“The City of Tomorrow”, the exhibition project of the international group of curators and researchers, is currently on view in Novosibirsk within the framework of the Year of Germany in Russia 2020/21. The show considers the life and afterlife of the Soviet city, focusing on the social and ideological fabric that once wove the Soviet Union together. The vast body of documentation presents the evolution of Soviet modernist architectural heritage from the early 1920s to its end that coincidedwith the collapse of the Soviet Union. Numerous thematic sections include both architectural projects implemented in the Soviet Union as well as utopian projects left in paper.
The current moving exhibition is a visible manifestation of cultural diplomacy and research thinking. The curators of the project Ruben Arevshatyan (Armenia) and Georg Schölhammer (Austria) have been researching and documenting the architecture from across the CIS countries and beyond for almost two decades. Previously much of this legacy has been left out of architectural history books. In an attempt to bridge that gap a big team of researchers and consultants later joined the project. As a result, the current show presents over 600 acclaimed masterpieces and not widely known architectural monuments from Russia and the former Soviet republics displayed in the form of photographs, models, plans, and film fragments from more than 70 archives.
Grandeur palaces of culture and gigantic stadiums, brutalist industrial structures and residential districts, sanatoriums and swimming pools, boulevards and monuments, cinema houses and even bus stops – all these components of architectural landscape expressed the spirit of the Soviet project embodied in stone, giving the urban space a certain flavour so characteristic of those times.
The exhibition was launched back in 2019 in Minsk, and since then the Goethe Institute project has been in Yerevan, Moscow. In 2021 it will travel to Kiev and Tbilisi.
The show organized by Goethe-Institute Novosibirsk in the Center of Culture (CK19) includes a new section, especially developed for the Novosibirsk edition of “The City of Tomorrow”. It encompasses the architectural processes in Siberia throughout the 20th century. “We talk here about architecture and urban development with a reference to the Bauhaus school in Germany. The exposition consists of two main sections – the core that is exhibited in different cities and the local extension with a focus on paper architecture – projects that were not realized in construction”, says Mr. Per Brandt, Director of the Goethe-Institute Novosibirsk. Our observer Elena Rubinova spoke with Anton Karmanov, Novosibirsk edition curator, about the role of Soviet modernism for architectural history and practice, the second wave of paper architecture, and young viewers’ impressions of the exhibition.
As far as I know, the curators of the entire project have been researching for the project across the former USSR for almost two decades. Why has the project finally emerged in recent years as a traveling exhibition?
The research project began around 2004. At that time, the first discussions about the phenomenon of “Soviet architecture” were initiated. Large-scale architecture seemed solid, but in fact, complex ambiguous processes were behind its declarative nature. And finally, it was possible to talk about it and do major research. In the 2000s, Soviet modernism started to be seen not as a homogeneous, but multifaceted phenomenon, described by the notion of “local modernities”. With this new approach, it became possible to see the whole picture of Soviet modernism, on a different level and in a different quality. In parallel, interest in modernism was spurred by a number of popular publications. In 2011, Frederic Chaubin’s book “USSR” (“Cosmic Communist Construction Photographed”) was published. The book was a dizzying success and became a bestseller in the West: The architecture described in it did not exist in the Western countries, the audience did not know it existed and did not expect to have such a revelation. Interestingly enough, this architecture was not expected to be discovered in Russia as well. The book became a revelation both for the professional audience and for the general reader. So the growing interest in the Soviet heritage and the discovery of new layers of the architecture of that time were the catalysts of the exhibition process.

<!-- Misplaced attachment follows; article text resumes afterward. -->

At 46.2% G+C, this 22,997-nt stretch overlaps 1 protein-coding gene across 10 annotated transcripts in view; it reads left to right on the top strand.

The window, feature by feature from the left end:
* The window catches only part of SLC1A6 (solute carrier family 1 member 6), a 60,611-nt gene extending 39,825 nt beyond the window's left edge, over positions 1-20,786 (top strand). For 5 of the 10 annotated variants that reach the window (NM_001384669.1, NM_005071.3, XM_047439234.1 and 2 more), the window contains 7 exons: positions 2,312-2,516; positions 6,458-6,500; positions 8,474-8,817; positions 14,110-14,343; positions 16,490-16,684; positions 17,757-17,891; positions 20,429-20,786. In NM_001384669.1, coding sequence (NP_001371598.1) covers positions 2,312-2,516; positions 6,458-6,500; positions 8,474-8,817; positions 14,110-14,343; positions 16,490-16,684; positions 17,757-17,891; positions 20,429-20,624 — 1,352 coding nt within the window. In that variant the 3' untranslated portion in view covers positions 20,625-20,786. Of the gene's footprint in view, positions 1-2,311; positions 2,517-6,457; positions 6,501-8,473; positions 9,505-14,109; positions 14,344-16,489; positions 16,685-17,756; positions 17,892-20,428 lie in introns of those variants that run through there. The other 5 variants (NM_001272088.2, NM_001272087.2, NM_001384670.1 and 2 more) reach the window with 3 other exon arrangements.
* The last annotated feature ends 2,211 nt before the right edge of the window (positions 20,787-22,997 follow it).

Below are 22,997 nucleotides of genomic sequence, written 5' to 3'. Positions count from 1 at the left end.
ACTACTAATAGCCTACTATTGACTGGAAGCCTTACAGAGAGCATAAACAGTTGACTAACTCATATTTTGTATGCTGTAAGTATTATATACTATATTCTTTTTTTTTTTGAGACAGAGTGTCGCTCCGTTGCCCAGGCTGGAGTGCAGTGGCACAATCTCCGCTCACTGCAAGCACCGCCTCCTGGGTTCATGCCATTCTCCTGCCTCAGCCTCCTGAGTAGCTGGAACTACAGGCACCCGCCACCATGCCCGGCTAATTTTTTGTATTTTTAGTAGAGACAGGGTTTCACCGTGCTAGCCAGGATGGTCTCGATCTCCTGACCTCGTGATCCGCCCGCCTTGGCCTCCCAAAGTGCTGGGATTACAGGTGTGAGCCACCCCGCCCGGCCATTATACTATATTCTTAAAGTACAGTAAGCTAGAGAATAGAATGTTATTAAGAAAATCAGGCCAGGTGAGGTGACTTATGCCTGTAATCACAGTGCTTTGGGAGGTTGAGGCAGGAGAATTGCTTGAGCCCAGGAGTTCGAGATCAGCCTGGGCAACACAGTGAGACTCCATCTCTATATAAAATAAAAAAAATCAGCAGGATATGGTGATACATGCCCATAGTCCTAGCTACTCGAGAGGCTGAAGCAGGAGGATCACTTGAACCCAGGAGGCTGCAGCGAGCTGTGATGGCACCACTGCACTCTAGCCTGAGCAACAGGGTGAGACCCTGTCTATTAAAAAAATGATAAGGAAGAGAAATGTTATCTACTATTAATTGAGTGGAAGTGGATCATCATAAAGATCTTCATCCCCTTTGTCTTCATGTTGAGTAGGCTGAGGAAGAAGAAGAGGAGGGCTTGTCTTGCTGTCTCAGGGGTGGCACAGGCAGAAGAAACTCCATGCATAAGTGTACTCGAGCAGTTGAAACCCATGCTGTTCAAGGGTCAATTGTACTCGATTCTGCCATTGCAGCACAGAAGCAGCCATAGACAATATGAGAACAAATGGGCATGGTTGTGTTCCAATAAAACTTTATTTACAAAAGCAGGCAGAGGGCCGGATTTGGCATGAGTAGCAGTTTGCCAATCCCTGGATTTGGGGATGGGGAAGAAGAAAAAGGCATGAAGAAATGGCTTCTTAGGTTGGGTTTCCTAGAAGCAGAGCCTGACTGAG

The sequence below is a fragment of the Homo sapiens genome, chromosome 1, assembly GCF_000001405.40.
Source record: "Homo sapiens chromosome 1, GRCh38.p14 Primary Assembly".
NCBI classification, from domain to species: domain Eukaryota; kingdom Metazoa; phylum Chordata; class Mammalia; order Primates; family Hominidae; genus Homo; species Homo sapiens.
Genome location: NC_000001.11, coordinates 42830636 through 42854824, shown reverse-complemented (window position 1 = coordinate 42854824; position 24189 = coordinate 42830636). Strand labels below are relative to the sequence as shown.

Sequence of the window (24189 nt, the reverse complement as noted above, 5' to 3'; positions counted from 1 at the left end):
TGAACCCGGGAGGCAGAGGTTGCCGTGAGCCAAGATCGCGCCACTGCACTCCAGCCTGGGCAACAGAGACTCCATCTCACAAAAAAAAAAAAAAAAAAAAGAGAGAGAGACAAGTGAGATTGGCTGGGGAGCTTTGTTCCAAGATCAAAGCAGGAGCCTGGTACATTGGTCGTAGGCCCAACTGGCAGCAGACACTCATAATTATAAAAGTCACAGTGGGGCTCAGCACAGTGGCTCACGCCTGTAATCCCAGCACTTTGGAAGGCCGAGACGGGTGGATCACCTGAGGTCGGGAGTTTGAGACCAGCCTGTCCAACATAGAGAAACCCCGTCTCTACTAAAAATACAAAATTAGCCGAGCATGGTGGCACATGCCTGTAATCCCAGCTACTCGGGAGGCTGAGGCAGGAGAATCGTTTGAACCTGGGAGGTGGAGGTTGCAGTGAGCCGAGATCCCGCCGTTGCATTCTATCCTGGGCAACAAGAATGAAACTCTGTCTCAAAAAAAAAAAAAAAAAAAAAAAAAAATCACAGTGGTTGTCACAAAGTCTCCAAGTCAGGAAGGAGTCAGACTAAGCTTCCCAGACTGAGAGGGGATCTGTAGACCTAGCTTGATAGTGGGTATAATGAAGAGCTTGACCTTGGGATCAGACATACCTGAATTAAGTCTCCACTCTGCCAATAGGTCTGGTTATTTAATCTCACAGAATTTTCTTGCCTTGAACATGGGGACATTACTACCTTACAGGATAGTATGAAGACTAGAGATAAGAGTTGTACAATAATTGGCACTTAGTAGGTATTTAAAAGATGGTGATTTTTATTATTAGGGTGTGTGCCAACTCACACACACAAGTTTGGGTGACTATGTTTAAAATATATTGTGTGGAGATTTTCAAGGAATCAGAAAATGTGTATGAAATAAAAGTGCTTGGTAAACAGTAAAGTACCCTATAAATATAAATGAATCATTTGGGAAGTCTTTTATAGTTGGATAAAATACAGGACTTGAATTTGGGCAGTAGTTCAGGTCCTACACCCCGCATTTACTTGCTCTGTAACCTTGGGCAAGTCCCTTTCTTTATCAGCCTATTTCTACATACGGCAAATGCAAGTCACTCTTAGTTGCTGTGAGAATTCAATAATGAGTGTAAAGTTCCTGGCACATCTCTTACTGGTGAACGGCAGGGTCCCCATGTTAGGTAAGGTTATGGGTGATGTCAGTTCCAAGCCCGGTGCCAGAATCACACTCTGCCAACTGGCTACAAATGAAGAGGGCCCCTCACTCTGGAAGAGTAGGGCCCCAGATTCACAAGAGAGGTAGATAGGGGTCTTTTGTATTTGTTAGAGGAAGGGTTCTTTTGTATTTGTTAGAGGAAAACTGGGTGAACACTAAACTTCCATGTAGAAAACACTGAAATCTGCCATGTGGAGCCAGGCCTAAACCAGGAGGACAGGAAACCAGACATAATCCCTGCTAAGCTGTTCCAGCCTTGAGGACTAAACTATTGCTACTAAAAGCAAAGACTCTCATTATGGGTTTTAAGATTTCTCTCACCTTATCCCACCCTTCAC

What is the significance of Soviet modernism today?
Speaking about Siberia, the importance of Soviet modernism is fundamental: urbanization of its vast lands falls largely into the 20th century, the height of modernism. Much of the infrastructure, transport, energy, education, culture, and cities in general are the result of processes where modernism as a philosophy and modernism as a style prevailed. Cities in Siberia were often formed from scratch, from square one, so to say. The structure of the future cities immediately implied that they would be populated by a new type of people, society would not be “traditional” – with kitchen slavery and class distinctions. In these cities of tomorrow schools, kindergartens, and colleges were built from the start.
What is behind the blanket term “Siberian” modernism, the concept which has been in focus in the current edition? What cities other than Novosibirsk and territories does this term describe?
First and foremost, “Siberian modernism” stands for a modernist architectural school formed in Siberia, its institutions and architectural heritage, which territorially refers to this region and implies the idea of this place. Of course, the school did not include only local architects who designed Siberian, Far Eastern, Northern cities or cities of Central Asia. Here in Siberia there were many leading specialists who received their architectural education and began to work here such as the renowned Soviet architect Mikhail Posokhin (the Palace of Congresses, New Arbat street in Moscow, and a number of international pavilions of the USSR are among his projects), or the engineer Nikolai Nikitin, who went through the progressive “concrete” school at the Siberian Institute of Technology. He used his knowledge in the design of the Ostankino TV tower, the sculpture “Motherland calls!” and a number of other iconic projects. To outline briefly, the Siberian modernism is a modernism of the bases which is supposed to convey “more ethics – less aesthetics”. Siberian modernism has an essentially strict, universal character. And, of course, this concept refers not only to Novosibirsk, but this city was one of its centers.